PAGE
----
Yoga with Adriene: Yogi had dreams of being a Hollywood actress - until the world fell in love with her YouTube channel
Adriene Mishler had dreams of being a Hollywood actress - until the world fell in love with her YouTube channel, writes Boudicca Fox-Leonard
Adriene Mishler's eyes are shining with tears. We meet near the end of a six-week sellout European roadshow that has taken in Berlin, Stockholm and Amsterdam. In London she has taught classes of over 2,400 people packed into Alexandra Palace, complete with stage lighting, loud music and merchandise stalls.
Next up, Paris. It's been "gruelling". These could rightly be tears of exhaustion. But no, it's joy that she's radiating. Because Mishler is grateful. Very grateful.
The Texas native who wanted to be an actress has instead found global success as a yoga teacher. Hers is the name on every beginner yogi's lips. Try casually asking a friend where you might find a good online yoga class and prepare to be told with die-hard seriousness: "Adriene changed my life."
With over four million subscribers to her 'Yoga With Adriene' YouTube channel and over 18 million views for her 20-minute 'Yoga for Complete Beginners' video, alone, her free classes - filmed in her dining room in downtown Austin, with her black and white blue heeler, Benji - have become a gateway for those unable, whether financially or physically, to get to a yoga class.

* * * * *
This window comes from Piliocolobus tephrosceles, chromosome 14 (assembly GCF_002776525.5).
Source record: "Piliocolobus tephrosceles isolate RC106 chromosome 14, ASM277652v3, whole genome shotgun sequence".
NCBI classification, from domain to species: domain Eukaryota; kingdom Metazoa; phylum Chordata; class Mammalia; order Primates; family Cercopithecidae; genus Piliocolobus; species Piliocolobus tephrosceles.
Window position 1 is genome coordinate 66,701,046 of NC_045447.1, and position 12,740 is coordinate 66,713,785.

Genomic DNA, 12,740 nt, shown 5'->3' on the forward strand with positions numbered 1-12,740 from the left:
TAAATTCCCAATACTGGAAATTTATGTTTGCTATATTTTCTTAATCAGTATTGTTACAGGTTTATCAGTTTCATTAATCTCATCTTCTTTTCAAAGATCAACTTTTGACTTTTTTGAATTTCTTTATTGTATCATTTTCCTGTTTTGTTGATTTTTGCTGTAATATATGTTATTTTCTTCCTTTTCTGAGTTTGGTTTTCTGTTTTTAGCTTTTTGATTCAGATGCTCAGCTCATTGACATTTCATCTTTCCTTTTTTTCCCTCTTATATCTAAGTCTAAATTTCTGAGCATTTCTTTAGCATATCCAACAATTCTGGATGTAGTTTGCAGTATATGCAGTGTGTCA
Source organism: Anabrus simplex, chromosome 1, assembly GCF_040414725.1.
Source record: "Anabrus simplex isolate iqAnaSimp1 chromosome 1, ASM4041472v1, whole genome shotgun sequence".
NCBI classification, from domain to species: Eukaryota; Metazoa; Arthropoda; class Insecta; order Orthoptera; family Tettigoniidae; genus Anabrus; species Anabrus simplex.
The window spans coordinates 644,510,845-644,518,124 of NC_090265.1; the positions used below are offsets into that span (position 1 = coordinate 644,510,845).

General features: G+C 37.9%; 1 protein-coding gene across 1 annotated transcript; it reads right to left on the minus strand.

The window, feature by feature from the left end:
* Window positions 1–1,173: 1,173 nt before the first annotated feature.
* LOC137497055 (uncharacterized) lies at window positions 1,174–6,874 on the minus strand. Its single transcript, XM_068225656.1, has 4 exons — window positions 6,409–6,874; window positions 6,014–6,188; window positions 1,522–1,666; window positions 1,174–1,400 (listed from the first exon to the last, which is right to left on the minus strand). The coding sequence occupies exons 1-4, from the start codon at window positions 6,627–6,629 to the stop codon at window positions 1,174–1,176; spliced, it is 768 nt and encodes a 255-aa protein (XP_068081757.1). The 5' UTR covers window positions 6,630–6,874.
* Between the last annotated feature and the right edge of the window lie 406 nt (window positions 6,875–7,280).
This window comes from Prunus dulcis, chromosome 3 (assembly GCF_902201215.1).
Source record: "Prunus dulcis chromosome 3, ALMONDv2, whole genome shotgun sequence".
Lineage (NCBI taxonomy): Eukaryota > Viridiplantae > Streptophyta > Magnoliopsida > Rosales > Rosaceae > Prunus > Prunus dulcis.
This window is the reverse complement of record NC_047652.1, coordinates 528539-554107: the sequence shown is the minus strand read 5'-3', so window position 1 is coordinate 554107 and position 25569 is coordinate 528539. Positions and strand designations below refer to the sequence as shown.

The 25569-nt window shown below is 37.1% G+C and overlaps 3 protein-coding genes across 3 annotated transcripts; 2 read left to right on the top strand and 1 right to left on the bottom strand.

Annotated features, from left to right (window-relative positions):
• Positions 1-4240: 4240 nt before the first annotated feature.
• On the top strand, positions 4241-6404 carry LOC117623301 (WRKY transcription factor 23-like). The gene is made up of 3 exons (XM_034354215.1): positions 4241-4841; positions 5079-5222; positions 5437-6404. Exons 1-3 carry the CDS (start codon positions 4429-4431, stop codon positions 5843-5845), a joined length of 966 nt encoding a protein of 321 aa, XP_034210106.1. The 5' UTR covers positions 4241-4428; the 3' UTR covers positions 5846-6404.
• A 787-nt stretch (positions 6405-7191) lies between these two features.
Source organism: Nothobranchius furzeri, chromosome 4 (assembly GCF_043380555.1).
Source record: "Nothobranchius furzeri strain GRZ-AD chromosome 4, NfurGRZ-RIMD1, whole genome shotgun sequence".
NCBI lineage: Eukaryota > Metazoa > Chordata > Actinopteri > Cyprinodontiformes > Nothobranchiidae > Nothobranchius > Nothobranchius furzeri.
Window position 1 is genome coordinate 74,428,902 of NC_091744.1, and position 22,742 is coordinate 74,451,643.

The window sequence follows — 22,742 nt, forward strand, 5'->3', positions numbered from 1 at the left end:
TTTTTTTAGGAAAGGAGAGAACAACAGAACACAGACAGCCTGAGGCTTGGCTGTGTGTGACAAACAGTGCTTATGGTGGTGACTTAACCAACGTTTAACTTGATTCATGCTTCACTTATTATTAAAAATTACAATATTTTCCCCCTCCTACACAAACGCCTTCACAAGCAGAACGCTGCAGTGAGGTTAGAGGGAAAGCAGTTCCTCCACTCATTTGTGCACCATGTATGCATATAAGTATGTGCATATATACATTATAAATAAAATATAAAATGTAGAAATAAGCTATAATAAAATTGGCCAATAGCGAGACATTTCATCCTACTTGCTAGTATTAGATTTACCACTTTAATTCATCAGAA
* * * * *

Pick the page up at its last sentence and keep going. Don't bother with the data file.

Yes, it might be her excellent Google ranking that first brings you to her page (type 'yoga' into the search engine, and the first video that comes up is hers) but it's the mix of friendly encouragement and self-deprecating humour that makes you stay. In an online yoga world full of perfect handstands and pretzel poses, she laughs at her creaky legs, forgets her words and reminds you that you don't have to be an acrobat to practise yoga, you just need to "find what feels good".
Yet, even Mishler can't quite comprehend what a phenomenon she is.
"I get emotional just thinking about everyone because for years, nobody knew or cared, even my parents were like, 'Cool'... like they didn't get it. But now it's a joyful thing. I think they are proud and I'm proud of everyone involved - it's not just me, it's every single person who has ever subscribed and watched and everyone who believes in it," she says in a seamless, tearful flow.
Days after our interview, I watch Mishler take to the stage of London's Oval Space to the sound of Nina Simone's 'Feeling Good' and guide over 200 yogis, female and male (yes, men love her too), inhaling and exhaling in unison. The love in the room for her would feel a little cult-like if she weren't so darned lovely. And yes, this sort of adulation does make her squirm. She prefers the term 'roadshow' to 'tour', she says: "I'm no rock star. I'm not your guru."
The irony is that having trained as an actress in New York, fame could well have come on the red carpet. But yoga was always part of her life. Growing up in Austin with actor parents, they would focus on body, breath and voice - "I think we even did sun salutations for warm-ups" - and aged 17, she would drive her "clunker junker Volvo" to the only yoga studio in Austin (there are at least 30 more now). A year later, she qualified as a teacher. Besides being something she loved, it was a way to earn money on the side while she pursued a career in film and theatre.